Invert sugar is used as the sweetener in candies because it can slow down and often fully resist crystallization. Invert sugar also maintains a long shelf life for candies and truffle fillings. Confectioners should consider using invert sugar in the following items, especially if they plan to package their chocolate for shipment:

  • Fudge
  • Toffee
  • Marshmallows
  • Caramels
  • Taffy

Invert Sugar in Beverages

Monin Flavoring Syrup in craft drink

Beverages benefit from the use of invert sugar because it fully dissolves in both hot and cold drinks. Invert sugar is also noticeably sweeter than other sweeteners, making it a more economical option because less sugar is needed to achieve the desired taste. From coffee drinks and cocktails to beer and wine, invert sugar is an excellent choice for the following beverages:

Invert Sugar vs High Fructose Corn Syrup

The difference between high fructose corn syrup and invert sugar is their glucose-to-fructose ratio. While invert sugar has a 1:1 ratio, high fructose corn syrup goes through enzymatic processing, resulting in higher fructose percentages and lower glucose percentages. Otherwise, the end products’ viscosity (a fluid's thickness) and taste are similar.

Invert Sugar vs Simple Syrup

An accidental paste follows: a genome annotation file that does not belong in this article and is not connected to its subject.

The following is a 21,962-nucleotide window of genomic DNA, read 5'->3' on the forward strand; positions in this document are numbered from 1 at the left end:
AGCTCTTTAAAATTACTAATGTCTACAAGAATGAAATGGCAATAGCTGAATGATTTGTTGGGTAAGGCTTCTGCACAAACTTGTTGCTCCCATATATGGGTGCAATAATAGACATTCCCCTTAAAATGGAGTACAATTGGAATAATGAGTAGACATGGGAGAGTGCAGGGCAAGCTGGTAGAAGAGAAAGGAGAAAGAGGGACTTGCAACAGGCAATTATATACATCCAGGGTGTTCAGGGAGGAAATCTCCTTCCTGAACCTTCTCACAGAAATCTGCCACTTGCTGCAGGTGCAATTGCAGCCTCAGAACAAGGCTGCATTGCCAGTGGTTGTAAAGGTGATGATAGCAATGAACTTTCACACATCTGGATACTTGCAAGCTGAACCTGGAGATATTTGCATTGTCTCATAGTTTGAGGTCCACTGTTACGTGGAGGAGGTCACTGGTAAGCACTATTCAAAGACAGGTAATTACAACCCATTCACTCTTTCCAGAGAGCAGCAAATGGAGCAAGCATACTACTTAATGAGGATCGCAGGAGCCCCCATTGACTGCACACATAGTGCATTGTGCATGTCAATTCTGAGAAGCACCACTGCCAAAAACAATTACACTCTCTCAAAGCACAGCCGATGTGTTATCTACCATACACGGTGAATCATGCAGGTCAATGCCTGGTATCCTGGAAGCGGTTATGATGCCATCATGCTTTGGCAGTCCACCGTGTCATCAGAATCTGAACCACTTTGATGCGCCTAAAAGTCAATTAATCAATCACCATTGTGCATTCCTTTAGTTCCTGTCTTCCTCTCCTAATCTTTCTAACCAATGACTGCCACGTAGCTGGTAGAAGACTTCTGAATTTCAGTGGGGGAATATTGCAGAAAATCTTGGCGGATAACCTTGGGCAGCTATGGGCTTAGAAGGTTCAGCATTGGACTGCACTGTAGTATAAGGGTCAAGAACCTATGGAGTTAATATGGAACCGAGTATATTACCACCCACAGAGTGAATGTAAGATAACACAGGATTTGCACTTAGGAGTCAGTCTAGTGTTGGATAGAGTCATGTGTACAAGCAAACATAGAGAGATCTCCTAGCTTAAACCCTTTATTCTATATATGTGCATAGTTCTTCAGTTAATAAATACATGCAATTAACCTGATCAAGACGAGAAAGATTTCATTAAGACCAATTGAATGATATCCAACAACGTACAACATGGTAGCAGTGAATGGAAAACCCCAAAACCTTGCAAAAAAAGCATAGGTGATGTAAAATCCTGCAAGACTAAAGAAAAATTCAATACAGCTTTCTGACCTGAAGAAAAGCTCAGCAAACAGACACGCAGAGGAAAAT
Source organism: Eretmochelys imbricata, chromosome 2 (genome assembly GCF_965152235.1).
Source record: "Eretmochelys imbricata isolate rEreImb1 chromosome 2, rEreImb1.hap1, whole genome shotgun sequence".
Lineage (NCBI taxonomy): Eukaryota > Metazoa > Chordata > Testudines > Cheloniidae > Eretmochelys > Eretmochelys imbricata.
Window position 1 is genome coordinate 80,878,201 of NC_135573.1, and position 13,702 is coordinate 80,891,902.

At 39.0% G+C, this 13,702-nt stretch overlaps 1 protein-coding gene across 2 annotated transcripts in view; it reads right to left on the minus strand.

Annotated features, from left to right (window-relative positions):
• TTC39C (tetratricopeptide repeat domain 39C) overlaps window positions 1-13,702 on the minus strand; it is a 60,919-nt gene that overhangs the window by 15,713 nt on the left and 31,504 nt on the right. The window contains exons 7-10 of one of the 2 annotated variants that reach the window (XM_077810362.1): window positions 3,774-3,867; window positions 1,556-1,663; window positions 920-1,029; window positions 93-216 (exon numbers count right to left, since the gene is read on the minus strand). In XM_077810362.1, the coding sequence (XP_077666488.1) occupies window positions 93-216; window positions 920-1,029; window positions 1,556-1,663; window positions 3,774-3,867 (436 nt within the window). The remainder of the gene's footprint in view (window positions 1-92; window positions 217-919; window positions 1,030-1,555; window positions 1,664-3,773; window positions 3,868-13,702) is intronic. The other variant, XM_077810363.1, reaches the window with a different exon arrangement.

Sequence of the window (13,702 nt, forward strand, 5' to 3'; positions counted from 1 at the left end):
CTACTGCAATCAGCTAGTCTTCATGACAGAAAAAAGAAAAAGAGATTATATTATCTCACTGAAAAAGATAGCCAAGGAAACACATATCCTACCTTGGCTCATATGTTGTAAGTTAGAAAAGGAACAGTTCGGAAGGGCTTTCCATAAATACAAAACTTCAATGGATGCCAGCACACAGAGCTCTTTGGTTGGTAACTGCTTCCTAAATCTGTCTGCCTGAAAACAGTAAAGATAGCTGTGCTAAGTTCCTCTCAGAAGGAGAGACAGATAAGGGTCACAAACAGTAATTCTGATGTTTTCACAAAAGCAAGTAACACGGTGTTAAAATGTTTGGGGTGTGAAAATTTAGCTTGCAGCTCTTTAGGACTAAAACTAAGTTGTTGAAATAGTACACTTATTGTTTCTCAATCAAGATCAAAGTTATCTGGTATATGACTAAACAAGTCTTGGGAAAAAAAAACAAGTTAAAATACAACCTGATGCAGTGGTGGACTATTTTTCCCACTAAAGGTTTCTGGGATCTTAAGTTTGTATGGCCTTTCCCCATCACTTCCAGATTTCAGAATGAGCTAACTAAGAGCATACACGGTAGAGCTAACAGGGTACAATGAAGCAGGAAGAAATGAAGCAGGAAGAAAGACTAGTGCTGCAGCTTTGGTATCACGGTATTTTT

Simple syrup is a 1:1 ratio of sugar and water, where the sugar has been fully dissolved into the water, creating a low viscosity and subtly sweet syrup. Inverted sugar is a 2:1 ratio of sugar and water, along with the addition of citric acid. It’s cooked in a temperature-controlled environment to manipulate the sugar molecules to split, resulting in higher viscosity and substantially sweeter syrup than simple syrup.

Invert Sugar vs Sugar

The difference between sugar and invert sugar is their monosaccharide bonding. Granulated sugar is also known as sucrose, a disaccharide composed of two monosaccharides bonded together: glucose and fructose. Because the monosaccharides in granulated sugar are bonded, granulated sugar is in a solid state.

Inverted sugar is also sucrose. However, the glucose and fructose in inverted sugar are split in the cooking process with citric acid and water, resulting in a liquid state.

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How To Make Invert Sugar